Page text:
Python for Quants is geared toward financial analysts who would like to learn how to use Python in their day-to-day work. Exercises include filtering and plotting an array of Dow Jones closing data, calculating options pricing using Black-Scholes models, estimating volatility using GARCH, and using a Monte Carlo simulation to calculate an option price.


Programming experience in some language (C, VB, Fortran, Matlab) is expected. Experience with C, C++, and/or Fortran is useful for some topics. Object oriented programming skills are not necessary but will be helpful. Knowledge of calculus, statistics, and optimization, are all valuable but not absolutely required.


Day 1
8:30 am to 5:00 pm


The first day is devoted to understanding how to think in Python. We start by demonstrating the IPython interactive environment and how it can be used for rapid application development. The pace of this day is determined by previous exposure to Python. Even experienced Python programmers report learning new ideas from the experts that teach this course.

  • Data-types (strings, lists, dictionaries, files)
  • Syntax and language structure
  • Creating and importing modules
  • Reading and writing files
  • Overview of the standard library
  • Introduction to object oriented programming

Day 2
8:30 am to 5:00 pm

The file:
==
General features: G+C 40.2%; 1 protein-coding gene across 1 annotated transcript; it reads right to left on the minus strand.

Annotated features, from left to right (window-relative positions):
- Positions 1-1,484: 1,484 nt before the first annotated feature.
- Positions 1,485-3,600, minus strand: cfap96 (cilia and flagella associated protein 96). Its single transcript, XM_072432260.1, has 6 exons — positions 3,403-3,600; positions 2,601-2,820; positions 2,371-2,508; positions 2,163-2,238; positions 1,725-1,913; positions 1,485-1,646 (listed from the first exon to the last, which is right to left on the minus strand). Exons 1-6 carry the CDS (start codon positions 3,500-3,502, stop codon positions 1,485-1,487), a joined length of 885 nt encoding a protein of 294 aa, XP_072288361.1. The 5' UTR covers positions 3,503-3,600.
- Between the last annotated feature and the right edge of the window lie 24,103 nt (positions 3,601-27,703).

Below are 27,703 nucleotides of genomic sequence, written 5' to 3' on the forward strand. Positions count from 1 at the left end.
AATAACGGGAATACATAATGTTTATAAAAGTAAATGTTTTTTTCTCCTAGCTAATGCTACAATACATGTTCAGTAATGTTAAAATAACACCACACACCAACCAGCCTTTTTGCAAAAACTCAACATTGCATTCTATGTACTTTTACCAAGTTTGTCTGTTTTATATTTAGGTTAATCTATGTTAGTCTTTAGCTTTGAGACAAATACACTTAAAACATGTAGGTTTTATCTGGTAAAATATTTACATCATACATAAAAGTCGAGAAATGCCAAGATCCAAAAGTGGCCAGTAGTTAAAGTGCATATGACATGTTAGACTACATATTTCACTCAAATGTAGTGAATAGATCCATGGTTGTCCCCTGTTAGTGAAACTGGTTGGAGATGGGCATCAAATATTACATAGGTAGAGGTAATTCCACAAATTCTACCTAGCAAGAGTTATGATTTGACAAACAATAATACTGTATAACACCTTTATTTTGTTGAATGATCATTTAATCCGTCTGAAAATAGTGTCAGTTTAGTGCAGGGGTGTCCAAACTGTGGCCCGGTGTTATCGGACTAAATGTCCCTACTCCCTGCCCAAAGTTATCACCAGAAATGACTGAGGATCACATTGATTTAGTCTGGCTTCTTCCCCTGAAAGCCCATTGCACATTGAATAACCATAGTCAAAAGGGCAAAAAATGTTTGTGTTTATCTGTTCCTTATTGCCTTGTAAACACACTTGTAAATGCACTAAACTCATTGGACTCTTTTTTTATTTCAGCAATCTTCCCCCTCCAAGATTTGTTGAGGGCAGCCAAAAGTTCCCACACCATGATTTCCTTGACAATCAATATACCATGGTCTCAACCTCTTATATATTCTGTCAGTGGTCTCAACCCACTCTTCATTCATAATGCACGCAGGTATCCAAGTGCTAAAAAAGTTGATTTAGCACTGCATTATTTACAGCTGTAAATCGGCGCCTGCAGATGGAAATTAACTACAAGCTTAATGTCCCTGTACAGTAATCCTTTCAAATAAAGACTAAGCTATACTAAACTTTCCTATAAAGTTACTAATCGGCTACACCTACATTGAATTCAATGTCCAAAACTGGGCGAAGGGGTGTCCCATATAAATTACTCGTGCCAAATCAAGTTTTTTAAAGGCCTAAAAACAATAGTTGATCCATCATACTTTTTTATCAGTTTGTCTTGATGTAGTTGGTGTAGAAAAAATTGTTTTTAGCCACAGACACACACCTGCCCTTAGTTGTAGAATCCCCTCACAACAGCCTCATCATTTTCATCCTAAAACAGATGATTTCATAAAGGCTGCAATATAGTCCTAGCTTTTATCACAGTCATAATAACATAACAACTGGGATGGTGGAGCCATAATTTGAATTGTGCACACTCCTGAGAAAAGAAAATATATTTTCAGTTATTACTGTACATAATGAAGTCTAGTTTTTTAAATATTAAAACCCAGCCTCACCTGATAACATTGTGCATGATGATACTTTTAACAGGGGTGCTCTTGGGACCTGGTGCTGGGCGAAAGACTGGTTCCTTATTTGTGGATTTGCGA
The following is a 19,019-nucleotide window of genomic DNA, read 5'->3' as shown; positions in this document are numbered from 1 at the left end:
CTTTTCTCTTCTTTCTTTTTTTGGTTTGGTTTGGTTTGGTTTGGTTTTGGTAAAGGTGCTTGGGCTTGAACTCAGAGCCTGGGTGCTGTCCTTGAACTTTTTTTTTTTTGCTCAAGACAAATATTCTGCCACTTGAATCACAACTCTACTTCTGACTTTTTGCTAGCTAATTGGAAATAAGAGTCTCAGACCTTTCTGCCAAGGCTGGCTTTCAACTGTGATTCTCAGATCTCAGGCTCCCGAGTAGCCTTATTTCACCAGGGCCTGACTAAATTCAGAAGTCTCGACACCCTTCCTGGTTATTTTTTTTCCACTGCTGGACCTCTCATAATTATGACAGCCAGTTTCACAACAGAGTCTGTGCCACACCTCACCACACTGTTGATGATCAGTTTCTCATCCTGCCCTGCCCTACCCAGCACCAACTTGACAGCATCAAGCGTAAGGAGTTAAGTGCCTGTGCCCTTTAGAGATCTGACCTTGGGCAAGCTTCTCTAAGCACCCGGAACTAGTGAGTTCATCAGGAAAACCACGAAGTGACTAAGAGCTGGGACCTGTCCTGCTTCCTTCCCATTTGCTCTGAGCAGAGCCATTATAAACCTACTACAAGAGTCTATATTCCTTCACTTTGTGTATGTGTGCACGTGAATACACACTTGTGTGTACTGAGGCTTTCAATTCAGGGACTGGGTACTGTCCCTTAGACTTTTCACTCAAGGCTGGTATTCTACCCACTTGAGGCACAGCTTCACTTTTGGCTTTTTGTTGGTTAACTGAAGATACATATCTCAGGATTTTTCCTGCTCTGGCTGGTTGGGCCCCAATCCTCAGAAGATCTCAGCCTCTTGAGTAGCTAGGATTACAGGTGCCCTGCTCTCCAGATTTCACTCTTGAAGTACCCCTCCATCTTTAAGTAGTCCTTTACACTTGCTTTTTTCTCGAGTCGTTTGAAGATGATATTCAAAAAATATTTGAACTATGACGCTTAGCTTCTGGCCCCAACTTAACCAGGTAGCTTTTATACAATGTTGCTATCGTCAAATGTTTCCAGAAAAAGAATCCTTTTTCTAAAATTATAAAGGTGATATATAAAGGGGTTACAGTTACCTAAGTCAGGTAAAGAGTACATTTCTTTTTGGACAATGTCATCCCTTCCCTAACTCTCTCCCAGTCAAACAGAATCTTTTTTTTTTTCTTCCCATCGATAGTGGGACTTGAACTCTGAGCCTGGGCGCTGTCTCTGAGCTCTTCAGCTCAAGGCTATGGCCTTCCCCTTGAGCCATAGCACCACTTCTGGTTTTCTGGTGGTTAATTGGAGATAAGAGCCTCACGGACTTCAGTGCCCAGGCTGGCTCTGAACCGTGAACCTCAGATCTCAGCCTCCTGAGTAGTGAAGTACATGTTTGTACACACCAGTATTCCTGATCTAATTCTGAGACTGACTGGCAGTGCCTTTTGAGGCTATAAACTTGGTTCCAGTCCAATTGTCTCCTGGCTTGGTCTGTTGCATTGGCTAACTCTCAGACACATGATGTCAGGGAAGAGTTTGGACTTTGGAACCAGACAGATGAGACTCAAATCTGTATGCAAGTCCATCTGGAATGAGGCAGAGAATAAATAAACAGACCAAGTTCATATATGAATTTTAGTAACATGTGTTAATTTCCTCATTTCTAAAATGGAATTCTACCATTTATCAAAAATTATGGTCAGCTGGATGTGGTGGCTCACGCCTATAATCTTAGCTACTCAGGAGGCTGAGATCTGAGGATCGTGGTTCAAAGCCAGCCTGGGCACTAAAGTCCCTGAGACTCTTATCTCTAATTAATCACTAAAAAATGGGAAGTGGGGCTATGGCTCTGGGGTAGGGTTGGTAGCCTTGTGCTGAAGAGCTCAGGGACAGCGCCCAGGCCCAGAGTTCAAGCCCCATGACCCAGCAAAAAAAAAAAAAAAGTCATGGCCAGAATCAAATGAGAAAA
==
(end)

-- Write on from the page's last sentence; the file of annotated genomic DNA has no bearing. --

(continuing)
On the second day, the NumPy extension module to Python is exposed as a tool for rapidly manipulating and processing large data-sets.

  • Basic operations and manipulations on N-dimensional arrays
  • Understanding the N-dimensional data structure
  • Using vectorization to process arrays with implicit loops
  • Understanding slicing and broadcasting
  • Dealing with large data-sets
  • Working with “structured” arrays
  • Reading and writing data
  • Filtering and plotting an array of Dow Jones closing data

Day 3
8:30 am to 5:00 pm

SciPy and extension modules
  • Overview of SciPy with examples chosen according to attendees' needs (interpolation, curve-fitting, optimization, etc.)
  • Creating Extension modules
  • Interacting with other languages: Weave, Cython, SWIG, f2py
  • Calculating options pricing using Black-Scholes models
  • Estimating volatility using GARCH
  • Calculating implied volatility for Black-Scholes models
  • Using a Monte Carlo simulation to calculate an option price

Days 4 and 5 are for the London class only

Day 4
8:30 am to 5:00 pm

Interfacing with C / C++ and Fortran

One of Python’s greatest features is its ability to integrate seamlessly with C, C++, and Fortran. In this module you will learn how to use a variety of tools that have emerged for efficiently integrating with legacy code as well as optimizing new code with compiled modules. This module extends the material covered on the third day of the Python for Scientists and Engineers course. Topics to be covered can be modified to suit participants interest but can include:

  • Integrating with Fortran using f2py
  • Integrating legacy C / C++ code using SWIG
  • In-lining C/C++ in a Python application using Weave
  • Calling arbitrary shared-libraries with ctypes
  • Creating new extension modules with Cython

Day 5
8:30 am to 5:00 pm

Introduction to UIs and Visualization

This one day course is a condensed version of portions of the 3-day course which covers just the basics of Traits and Chaco. Students will learn the basics of Traits and how to build simple interactive visualizations with Chaco. Topics included:


  • Notification
  • Visualization
  • Validation
  • Initialization
  • Delegation


  • Integration into Traits UI
  • Scatter and line plots
  • Image plots
  • Containers for layout
  • Simple tool creation for event handling
  • Introduction to overlays